For an iOS application, I would include a navigation back button as an interface requirement, depending on the application. For Android, I can probably skip this, as Material Design accounts for this convention.
So, given all this awesomeness, what can we, as designers, use to design our awesome new app?
To get rolling with designing Lightbomber for Android, I decided to ditch the typical Adobe suite in favor of trying out Sketch 3. There has been significant pros & cons debate regarding Sketch 3. Sure, it’s still plagued with bugs, but it is quickly becoming production ready. There is a significantly lower barrier to entry in getting started with Sketch versus Adobe’s products.
For application design
Sketch undoubtedly excels at designing for user interfaces and applications. This specialty can be attributed to a few fundamental differences in how it works and how you think about using it. Or rather, maybe doing a bit of unlearning from decades of using Illustrator. Don’t get me wrong, Illustrator isn’t going anywhere. Sketch isn’t replacing the need for Illustrator. I see them existing in parallel and thriving for different reasons and project application.
These are a few of my favorite Sketch 3 features:
UI Kits / sketch resource files
Sketch has a pretty awesome community that seeks to make your life a bit easier. Community-driven UI Kits (Sketch Resource files) are a prime example of this. All the available UI kits and resources give you, as an application designer, a solid starting point.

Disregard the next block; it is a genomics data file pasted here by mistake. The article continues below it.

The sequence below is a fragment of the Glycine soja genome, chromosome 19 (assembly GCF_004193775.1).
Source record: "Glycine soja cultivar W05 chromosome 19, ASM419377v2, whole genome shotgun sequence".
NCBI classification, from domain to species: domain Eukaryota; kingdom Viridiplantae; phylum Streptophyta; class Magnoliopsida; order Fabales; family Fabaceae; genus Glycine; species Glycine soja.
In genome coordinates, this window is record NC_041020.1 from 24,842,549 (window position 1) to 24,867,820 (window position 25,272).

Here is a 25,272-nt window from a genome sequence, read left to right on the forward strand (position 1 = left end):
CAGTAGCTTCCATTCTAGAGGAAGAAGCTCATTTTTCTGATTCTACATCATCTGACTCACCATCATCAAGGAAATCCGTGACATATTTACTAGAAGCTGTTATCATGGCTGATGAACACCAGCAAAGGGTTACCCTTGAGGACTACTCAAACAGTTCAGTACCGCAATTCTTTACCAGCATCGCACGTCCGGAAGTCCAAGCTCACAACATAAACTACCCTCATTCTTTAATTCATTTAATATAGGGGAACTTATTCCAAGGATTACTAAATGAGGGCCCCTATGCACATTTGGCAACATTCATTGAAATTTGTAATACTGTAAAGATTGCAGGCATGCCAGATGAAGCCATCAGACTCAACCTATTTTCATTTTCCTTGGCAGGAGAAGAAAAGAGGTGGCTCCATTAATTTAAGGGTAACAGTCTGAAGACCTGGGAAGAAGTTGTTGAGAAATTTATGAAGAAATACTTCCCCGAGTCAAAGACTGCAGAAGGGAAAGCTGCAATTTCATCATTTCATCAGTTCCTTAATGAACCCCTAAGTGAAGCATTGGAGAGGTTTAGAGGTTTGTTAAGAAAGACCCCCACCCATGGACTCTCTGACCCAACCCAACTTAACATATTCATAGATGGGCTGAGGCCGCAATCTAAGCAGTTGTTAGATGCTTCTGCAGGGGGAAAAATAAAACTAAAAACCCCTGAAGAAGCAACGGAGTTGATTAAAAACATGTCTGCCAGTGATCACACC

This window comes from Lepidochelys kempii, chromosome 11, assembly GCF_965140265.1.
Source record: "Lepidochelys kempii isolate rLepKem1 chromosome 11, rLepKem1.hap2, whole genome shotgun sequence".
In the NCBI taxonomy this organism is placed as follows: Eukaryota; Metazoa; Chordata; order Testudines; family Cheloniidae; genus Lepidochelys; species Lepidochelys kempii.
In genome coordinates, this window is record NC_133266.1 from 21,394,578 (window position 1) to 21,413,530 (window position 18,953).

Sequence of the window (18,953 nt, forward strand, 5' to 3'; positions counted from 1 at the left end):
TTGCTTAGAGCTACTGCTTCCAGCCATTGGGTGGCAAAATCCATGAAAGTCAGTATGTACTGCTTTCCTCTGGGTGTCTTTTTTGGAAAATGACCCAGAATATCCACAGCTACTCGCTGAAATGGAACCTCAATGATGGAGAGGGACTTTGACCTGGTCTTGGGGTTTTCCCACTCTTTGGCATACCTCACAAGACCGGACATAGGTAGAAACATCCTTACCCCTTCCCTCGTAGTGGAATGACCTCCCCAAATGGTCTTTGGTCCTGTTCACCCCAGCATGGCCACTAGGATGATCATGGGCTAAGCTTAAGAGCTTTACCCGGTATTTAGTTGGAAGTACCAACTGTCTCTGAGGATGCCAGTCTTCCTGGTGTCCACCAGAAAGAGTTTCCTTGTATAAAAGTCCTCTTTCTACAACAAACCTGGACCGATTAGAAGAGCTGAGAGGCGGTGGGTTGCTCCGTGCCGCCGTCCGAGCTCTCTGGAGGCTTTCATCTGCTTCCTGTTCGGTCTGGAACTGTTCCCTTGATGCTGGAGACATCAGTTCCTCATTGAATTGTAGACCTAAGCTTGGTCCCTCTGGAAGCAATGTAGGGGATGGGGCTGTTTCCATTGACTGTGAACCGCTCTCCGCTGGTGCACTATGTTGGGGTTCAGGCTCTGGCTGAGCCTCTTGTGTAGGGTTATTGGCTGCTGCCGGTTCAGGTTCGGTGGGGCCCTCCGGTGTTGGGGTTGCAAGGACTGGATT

For this project I used these:
The way you manage artboards is very similar to Illustrator, but a bit more intuitive to interact with and manage. Creating new artboards is as easy as clicking the add/plus symbol to insert a new element onto your canvas. Moving a whole artboard is as easy as clicking and dragging the artboard name on the canvas. I’m hoping that in future releases, Bohemian Coding will take moving artboards one step further and allow you to rearrange artboards in a similar way. Maybe while moving the whole artboard, if you overlap another artboard they will swap places? Or perhaps, the order of grouped layers dictates the artboard order, left-to-right. Something like that would be nice.
In designing an application, wouldn’t it be great if you could re-use common project interaction patterns? Symbols do just that.
Slicing for the future
My biggest pro for using Sketch 3 for designing an application is the power of the export functionality. With a few simple clicks, I can effortlessly export a single component for 1x,2x,3x, xx resolution, or the more preferable SVG scalable option. Let’s face it, the internet is no longer built on bulky and gross slices. We design smarter, and with modern awesomeness, like SVGs and sprites. Sketch makes slicing intuitive and application-friendly. Below are the start and stop capture buttons, nicely exported as transparent background PNGs.
Lightbomber final design
Our aim for the initial application release is something like this Lightbomber Final PDF (39mb).
I plan to take this Android application design and build the application using Polymer. Over the next few months I will track my progress in a series of blog posts about using Polymer.